16 May Jon Cartu Claims: COVID Is Driving Online Can Online Drive Education
Pandemics or no pandemics, blended learning is the future, for it makes a permanent record of thinking and therefore offers an opportunity for reflection and increased awareness of the inquiry process.
Education is a panacea for all the ills that ail our societies. Is online education a panacea for everything that this virus is throwing at us? Fortunately, ICT comes with several threads for planning and implementing digital opportunity initiatives and thereby address educational issues. eLearning is the future paradigm for problems of Education for all ‘E4A’, lifelong learning ‘LLL’, continuous education ‘CE’, and globally compatible education.
There are 35 million students enrolled in the higher education system in India contributing to a small Gross Enrolment Ratio (GER) of 25. It is also said that India has 65% of its population below the age of 35 which simply means that there are at least four times as many outside as there are inside, who could have gone to colleges but did not or could not. Is it feasible to build more brick and mortar units to accommodate them? Will they attend colleges if they were to be built? The answers to such questions will be in the negative, for they either do not have the wherewithal or the money to do so. The need to take care of the families by work that pays, overrides every other need, even that of their own education.
Aspirational supply chain seeks better educated and better-skilled personnel. Hence, upskilling and reskilling, both are as important. What then is the way out? Online education, blended learning or hybrid learning methods may provide an answer. Be that as it may, COVID 19 has further complicated the storyline by displacing even the college-goers from their perch. We now are left fending for both, the college-goers and those who do not. Crisis such as the current one must make us introspect if our policies were right and sustainable.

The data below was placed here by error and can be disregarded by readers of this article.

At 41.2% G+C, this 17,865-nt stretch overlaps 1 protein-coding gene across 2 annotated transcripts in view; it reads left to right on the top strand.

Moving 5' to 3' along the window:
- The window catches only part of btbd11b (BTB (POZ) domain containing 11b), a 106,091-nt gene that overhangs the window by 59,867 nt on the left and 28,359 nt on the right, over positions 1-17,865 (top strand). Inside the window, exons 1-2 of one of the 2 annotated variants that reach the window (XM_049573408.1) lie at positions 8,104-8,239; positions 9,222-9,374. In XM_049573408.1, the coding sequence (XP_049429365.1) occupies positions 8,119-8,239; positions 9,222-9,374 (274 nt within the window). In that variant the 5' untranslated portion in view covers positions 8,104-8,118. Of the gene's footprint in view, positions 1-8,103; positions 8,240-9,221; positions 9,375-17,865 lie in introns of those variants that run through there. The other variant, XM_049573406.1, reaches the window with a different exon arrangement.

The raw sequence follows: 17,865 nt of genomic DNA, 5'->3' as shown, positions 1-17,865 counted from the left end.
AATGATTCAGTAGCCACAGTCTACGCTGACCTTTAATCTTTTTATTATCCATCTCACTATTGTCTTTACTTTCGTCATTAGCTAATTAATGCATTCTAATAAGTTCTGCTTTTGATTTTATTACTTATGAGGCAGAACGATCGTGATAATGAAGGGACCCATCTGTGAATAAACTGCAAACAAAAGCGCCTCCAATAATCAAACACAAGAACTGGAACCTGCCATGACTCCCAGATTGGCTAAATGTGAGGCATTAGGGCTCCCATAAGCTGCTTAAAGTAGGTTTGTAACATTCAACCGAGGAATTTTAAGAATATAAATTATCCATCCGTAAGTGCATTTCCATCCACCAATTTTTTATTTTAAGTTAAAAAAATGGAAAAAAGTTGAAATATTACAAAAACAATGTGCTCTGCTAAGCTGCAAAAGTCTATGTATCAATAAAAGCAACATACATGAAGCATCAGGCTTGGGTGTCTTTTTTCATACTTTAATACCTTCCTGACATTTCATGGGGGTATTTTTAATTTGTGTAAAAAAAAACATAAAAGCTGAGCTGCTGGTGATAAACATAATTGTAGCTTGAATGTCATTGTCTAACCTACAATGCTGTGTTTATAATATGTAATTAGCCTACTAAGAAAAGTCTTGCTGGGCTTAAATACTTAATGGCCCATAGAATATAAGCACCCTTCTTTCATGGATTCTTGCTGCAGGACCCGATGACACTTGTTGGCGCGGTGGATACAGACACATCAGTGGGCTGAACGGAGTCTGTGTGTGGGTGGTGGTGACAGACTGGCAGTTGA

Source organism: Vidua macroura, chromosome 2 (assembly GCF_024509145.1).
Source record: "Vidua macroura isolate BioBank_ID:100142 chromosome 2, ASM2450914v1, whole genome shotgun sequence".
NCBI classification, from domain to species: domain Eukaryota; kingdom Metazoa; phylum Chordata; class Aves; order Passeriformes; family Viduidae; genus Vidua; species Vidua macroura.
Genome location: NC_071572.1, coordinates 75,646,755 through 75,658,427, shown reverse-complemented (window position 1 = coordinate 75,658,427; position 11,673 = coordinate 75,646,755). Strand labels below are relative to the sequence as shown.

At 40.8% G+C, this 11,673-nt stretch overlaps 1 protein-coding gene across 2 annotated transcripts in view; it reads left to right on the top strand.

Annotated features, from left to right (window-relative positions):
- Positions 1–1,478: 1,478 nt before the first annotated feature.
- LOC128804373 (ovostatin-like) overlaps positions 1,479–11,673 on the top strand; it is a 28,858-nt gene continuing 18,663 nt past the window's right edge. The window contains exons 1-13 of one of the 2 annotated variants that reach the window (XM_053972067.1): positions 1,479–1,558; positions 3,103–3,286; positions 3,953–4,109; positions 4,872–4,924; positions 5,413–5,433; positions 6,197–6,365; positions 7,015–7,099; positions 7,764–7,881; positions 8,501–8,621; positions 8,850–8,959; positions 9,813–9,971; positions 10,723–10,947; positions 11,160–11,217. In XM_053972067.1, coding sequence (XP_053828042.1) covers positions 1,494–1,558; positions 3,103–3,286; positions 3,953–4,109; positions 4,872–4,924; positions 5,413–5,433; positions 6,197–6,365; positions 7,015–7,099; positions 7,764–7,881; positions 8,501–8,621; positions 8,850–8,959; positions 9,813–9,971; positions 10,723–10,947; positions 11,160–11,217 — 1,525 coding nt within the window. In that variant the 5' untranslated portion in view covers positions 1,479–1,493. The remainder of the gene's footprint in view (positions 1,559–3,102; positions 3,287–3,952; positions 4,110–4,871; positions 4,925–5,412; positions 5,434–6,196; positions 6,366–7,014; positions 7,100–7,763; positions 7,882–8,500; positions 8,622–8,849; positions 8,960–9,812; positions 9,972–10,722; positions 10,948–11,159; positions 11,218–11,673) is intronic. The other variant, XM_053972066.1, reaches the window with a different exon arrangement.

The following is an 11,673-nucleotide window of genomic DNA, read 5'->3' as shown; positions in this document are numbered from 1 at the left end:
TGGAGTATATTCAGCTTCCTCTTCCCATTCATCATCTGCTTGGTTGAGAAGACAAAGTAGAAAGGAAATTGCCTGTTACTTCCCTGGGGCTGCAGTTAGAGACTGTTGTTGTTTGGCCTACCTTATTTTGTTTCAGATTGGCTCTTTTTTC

Online or blended learning has answers to at least some of the questions. Several institutions have subscribed to online learning platforms in the last couple of months. Where the content is interactive, intuitive and interesting, students have largely taken to it. But not all. Students are struggling to connect in districts large and small. What would the students living in remote areas, unserved by internet providers do? Many students and their parents are dropping out of touch with the institutions completely, unavailable by phone, email or any other form of communication. Online learning can present new obstacles, particularly with uneven levels of technology and adult supervision. The reasons are many and revealing by the day, as we try finding our way through this pandemic.
Chronic absenteeism is a problem in our colleges even during the best of times, but now, with almost every college or university in the country closed and lessons being conducted remotely, more students than ever are missing class, not logging on, not checking in or not completing assignments. The absence rate appears particularly high in institutions with many low-income students, whose access to home computers and internet connections are poor. What does one do when some teachers report that fewer than half of their students are regularly participating? Will we end up having more summer sessions, a delayed start in the new term, or perhaps having some or even all students come back to classrooms to complete the unfinished semester, once they are able to return to classrooms? To maintain social distancing, will we need to bring students back to institutions in waves, in order to reduce the number of people inside classrooms and buildings at any given time? Many skills build one on another. Will we need some kind of the beginning of the year diagnostics to try and figure out just where the students are, or how much they have lost? A lot of our students have siblings they have to take care of, and their parents may still be going out and working. Scholarships and other funding are typically tied to student enrolment or attendance counts across the country both at the under and Post Graduate classes. Many Institutions may have to make efforts to distribute digital devices to students who do not have their own at home. The governments may have to pitch in by distributing mobile devices for distance learning, smartphones to serve as home Wi-Fi hot spots. Further, many rules and regulations may have to be tweaked for all this to happen.